Resources and Support Groups for Those with Multiple Sclerosis
Multiple Sclerosis (MS) is an incurable autoimmune disease that affects the central nervous system – the brain, spinal cord, and optic nerves.
For reasons not currently understood, the body’s immune system begins attacking the myelin sheath that protects nerve fibers throughout the body. The damaged protective coating leaves nerve cells exposed, disrupting the transmissions that run through these pathways. The result is the potential for loss of function throughout the body; no muscle or nerve is out of reach of MS.
Every patient’s journey with MS is different. The disease is highly capricious, attacking nerves randomly without warning. Approximately 85% of MS patients have relapsing-remitting MS, meaning that symptoms appear during relapses and then go away. The course of the disease is unpredictable; no one understands what triggers relapses, and no one can predict how long the disease will take to progress or what limitations await in the future. As a result, MS often leaves newly diagnosed patients feeling lonely and adrift; facing a lifetime of ever-increasing disability can make it seem as if the world has crumbled with no hope of restoration. Science and medicine hold very few answers, offering only medical treatments that may or may not alter the course of the disease or improve the symptoms of a relapse.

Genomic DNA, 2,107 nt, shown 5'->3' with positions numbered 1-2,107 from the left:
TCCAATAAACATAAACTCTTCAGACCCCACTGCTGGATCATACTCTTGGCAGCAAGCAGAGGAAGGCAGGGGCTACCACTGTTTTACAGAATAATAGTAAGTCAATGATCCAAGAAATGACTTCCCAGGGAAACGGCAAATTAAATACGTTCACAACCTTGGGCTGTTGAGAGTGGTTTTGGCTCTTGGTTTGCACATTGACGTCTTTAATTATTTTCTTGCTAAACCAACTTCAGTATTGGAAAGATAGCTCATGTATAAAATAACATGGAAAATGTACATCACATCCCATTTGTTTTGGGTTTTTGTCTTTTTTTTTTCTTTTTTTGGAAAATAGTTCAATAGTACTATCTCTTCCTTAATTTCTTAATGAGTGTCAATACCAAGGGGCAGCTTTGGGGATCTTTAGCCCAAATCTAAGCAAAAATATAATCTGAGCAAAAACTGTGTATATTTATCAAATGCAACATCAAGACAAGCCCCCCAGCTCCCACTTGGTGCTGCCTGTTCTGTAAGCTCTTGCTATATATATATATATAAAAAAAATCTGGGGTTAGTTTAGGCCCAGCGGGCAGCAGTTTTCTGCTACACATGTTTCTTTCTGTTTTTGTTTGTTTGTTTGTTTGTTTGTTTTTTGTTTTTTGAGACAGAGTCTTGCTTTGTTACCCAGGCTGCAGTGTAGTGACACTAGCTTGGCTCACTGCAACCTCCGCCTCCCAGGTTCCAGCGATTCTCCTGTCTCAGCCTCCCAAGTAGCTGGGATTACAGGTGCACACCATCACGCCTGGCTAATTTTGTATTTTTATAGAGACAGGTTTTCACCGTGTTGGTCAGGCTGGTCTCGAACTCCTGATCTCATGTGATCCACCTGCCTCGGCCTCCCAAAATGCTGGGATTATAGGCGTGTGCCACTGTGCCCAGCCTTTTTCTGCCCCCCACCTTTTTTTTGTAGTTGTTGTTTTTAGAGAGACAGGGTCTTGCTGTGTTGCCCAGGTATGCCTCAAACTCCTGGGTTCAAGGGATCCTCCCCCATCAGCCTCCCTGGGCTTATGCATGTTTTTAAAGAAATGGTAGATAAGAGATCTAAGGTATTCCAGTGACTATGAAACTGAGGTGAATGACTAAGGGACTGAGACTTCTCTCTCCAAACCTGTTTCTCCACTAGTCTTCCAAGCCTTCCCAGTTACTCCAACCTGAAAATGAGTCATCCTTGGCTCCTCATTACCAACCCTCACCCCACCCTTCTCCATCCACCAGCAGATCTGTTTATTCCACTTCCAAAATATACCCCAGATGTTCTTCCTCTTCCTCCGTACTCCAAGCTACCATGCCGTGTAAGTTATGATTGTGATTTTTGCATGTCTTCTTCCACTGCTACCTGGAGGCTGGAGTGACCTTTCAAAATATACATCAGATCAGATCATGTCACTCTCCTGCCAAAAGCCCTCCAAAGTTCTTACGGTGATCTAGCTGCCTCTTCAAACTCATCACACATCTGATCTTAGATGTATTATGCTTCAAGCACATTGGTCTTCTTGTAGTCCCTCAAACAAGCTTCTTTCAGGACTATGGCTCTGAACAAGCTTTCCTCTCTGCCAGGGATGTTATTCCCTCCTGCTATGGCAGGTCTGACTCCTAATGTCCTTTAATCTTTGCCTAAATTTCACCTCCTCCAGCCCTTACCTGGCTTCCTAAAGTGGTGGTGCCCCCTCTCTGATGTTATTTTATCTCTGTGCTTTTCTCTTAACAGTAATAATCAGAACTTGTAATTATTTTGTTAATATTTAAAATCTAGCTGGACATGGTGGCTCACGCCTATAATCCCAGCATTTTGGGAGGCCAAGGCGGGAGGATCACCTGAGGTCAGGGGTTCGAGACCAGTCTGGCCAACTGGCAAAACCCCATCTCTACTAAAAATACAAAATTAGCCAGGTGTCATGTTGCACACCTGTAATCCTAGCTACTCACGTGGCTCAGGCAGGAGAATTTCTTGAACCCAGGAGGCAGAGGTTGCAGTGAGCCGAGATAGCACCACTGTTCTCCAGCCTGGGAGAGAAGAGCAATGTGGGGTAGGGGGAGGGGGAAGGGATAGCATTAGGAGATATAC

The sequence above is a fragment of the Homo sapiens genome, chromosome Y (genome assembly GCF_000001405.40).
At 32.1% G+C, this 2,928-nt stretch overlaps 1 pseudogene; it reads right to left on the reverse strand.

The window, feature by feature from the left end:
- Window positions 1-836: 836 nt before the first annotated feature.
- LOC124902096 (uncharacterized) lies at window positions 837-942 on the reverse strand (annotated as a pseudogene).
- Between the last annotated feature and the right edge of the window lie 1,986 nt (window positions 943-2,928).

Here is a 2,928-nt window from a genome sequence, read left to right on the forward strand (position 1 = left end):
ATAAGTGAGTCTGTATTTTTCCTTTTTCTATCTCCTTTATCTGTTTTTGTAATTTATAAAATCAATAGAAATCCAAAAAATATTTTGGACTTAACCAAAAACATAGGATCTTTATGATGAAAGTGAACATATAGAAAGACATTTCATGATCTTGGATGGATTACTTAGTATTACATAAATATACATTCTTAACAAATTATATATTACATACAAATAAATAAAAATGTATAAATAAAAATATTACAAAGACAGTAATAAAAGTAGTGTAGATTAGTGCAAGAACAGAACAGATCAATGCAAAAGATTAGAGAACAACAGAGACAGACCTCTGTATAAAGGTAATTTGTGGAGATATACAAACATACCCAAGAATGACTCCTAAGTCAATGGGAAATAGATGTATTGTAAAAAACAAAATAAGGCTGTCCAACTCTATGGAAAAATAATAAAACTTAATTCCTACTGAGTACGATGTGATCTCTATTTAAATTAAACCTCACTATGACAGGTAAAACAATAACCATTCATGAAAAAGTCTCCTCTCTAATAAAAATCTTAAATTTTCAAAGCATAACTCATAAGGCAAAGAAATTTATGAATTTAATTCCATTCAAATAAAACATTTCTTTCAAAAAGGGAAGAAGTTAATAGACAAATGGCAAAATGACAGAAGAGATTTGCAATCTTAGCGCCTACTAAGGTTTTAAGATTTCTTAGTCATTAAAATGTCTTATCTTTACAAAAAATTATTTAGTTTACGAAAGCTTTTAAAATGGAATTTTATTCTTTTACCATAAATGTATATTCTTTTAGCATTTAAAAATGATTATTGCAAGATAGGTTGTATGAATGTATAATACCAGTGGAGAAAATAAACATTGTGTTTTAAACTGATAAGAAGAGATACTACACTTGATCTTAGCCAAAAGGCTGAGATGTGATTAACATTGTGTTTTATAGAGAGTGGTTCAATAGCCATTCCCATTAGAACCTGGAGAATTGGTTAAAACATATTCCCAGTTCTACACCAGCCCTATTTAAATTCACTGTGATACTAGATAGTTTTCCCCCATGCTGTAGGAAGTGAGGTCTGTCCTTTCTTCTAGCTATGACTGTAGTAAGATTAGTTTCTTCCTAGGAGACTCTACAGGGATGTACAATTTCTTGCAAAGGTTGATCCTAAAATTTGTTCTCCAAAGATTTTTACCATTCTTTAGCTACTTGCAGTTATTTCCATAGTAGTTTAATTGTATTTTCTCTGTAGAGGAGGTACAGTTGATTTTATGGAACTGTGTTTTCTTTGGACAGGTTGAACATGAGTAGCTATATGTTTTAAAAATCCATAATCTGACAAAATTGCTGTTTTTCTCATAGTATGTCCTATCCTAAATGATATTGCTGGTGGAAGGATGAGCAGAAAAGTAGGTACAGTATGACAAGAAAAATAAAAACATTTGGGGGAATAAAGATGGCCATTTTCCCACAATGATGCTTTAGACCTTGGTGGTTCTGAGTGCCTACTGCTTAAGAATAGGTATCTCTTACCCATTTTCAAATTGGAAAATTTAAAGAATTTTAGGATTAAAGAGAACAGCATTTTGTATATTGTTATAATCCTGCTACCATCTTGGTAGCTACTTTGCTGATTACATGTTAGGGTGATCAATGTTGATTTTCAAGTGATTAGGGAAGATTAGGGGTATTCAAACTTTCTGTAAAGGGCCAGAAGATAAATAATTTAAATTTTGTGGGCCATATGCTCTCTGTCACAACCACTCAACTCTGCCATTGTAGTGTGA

As a result, most MS patients turn to various support groups to find additional information, support, and connections to help them navigate the challenges of life with MS. Sometimes the best, most satisfying source of help is another person struggling with the same issues. If you or someone you love is living with MS, the following information will help you find resources to make the journey feel less lonely and to provide much-needed hope in a difficult situation.
Types of Support: An Overview
MS patients have a range of choices when it comes to seeking out additional support. In a very general sense, support groups can offer the following:
- A sense of community and a place to share your feelings, concerns, and questions with others who are in similar circumstances. These groups are a safe place to share and be understood.
- Access to a wide range of services to help MS patients. These groups provide educational tools and supply connections to resources that offer assistance to MS patients.
- Links to organizations that are working to accelerate research into MS, where patients can educate themselves on the latest information about their disease as well as share their experiences in order to assist researchers.
National and local groups are available; MS patients can connect with one another in person or online. Whichever way MS patients choose to connect, the result is the same: feelings of isolation and despair dissipate as the therapeutic nature of genuine communication and understanding takes effect.
Resources to Get You Connected
Support groups for MS patients abound; there’s no shortage of choices, so folks with MS are certain to find a group, or two or three, that suits their specific needs. Here are some great online resources to get started: